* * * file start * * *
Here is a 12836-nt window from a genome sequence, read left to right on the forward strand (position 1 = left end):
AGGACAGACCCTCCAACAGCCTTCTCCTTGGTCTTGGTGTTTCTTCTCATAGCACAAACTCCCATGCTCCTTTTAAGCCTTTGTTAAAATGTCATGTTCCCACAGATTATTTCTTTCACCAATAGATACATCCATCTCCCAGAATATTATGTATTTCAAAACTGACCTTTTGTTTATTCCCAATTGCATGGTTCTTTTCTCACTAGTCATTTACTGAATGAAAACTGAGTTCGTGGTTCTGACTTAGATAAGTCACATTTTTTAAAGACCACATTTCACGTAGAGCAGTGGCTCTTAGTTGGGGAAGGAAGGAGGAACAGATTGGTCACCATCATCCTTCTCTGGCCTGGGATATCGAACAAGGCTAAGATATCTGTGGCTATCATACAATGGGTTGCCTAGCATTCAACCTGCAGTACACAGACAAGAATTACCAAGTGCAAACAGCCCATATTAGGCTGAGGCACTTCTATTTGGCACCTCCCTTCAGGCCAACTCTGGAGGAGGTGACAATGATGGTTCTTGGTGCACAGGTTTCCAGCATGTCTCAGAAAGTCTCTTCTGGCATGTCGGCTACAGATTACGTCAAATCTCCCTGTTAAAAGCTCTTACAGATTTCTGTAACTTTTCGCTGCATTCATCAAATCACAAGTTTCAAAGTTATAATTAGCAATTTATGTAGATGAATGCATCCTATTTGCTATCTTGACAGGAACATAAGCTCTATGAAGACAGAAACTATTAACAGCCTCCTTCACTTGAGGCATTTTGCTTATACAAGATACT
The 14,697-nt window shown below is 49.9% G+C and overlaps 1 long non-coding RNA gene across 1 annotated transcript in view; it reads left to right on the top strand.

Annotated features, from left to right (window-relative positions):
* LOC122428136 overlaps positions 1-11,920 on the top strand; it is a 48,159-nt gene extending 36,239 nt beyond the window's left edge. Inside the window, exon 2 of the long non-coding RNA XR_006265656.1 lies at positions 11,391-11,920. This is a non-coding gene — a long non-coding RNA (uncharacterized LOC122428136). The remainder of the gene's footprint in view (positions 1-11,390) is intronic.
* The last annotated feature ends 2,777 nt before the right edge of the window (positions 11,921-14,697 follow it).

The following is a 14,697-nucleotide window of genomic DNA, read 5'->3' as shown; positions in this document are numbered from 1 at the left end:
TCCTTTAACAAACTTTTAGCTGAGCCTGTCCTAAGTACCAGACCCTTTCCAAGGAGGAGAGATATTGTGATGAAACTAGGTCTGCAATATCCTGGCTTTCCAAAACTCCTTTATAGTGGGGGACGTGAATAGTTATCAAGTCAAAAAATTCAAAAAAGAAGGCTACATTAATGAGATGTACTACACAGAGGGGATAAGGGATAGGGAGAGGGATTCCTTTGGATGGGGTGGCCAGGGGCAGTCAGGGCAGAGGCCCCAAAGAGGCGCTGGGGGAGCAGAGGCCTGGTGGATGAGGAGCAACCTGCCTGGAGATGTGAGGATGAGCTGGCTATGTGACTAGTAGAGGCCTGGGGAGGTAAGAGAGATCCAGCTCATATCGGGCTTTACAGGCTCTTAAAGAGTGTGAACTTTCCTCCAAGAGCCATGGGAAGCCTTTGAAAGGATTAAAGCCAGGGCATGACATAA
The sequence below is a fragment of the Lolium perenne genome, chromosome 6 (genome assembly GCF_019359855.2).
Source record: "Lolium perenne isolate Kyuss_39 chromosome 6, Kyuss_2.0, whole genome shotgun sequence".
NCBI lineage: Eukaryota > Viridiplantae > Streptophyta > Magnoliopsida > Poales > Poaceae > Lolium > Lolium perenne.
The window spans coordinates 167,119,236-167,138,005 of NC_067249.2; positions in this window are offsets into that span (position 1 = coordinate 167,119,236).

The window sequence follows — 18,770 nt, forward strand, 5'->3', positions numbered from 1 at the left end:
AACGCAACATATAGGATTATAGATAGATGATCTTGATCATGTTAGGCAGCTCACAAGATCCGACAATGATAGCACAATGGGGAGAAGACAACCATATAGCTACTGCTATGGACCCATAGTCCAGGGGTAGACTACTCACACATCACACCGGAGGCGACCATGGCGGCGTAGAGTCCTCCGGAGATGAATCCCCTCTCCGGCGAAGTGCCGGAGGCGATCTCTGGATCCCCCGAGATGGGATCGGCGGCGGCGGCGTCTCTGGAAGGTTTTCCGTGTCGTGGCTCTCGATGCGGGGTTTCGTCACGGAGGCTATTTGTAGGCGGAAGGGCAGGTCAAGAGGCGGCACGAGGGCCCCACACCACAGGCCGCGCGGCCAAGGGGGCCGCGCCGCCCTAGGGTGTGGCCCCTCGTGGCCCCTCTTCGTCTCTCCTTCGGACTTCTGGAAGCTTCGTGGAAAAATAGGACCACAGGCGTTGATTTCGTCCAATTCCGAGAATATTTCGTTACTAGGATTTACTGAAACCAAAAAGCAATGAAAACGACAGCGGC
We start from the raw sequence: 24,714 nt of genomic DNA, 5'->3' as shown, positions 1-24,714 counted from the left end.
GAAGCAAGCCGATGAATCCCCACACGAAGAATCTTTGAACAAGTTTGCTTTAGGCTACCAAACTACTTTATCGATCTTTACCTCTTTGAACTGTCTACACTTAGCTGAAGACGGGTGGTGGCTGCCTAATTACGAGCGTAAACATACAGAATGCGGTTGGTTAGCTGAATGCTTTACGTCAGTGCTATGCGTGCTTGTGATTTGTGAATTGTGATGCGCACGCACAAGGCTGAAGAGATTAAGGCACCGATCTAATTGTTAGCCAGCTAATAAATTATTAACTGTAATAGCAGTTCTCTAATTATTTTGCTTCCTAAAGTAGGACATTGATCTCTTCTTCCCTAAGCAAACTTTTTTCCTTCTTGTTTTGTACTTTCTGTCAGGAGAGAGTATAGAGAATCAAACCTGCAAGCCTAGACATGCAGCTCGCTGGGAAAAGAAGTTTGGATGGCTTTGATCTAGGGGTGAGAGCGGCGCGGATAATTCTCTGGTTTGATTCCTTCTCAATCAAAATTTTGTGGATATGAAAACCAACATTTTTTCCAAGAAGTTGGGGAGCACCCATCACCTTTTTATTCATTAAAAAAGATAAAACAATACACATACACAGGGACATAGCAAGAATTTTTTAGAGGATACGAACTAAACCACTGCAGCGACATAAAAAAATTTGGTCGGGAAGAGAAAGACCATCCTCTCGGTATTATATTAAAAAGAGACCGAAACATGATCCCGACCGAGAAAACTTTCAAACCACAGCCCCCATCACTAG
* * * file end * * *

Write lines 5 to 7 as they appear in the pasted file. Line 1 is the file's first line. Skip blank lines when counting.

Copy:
* LOC122428136 overlaps positions 1-11,920 on the top strand; it is a 48,159-nt gene extending 36,239 nt beyond the window's left edge. Inside the window, exon 2 of the long non-coding RNA XR_006265656.1 lies at positions 11,391-11,920. This is a non-coding gene — a long non-coding RNA (uncharacterized LOC122428136). The remainder of the gene's footprint in view (positions 1-11,390) is intronic.
* The last annotated feature ends 2,777 nt before the right edge of the window (positions 11,921-14,697 follow it).

The following is a 14,697-nucleotide window of genomic DNA, read 5'->3' as shown; positions in this document are numbered from 1 at the left end: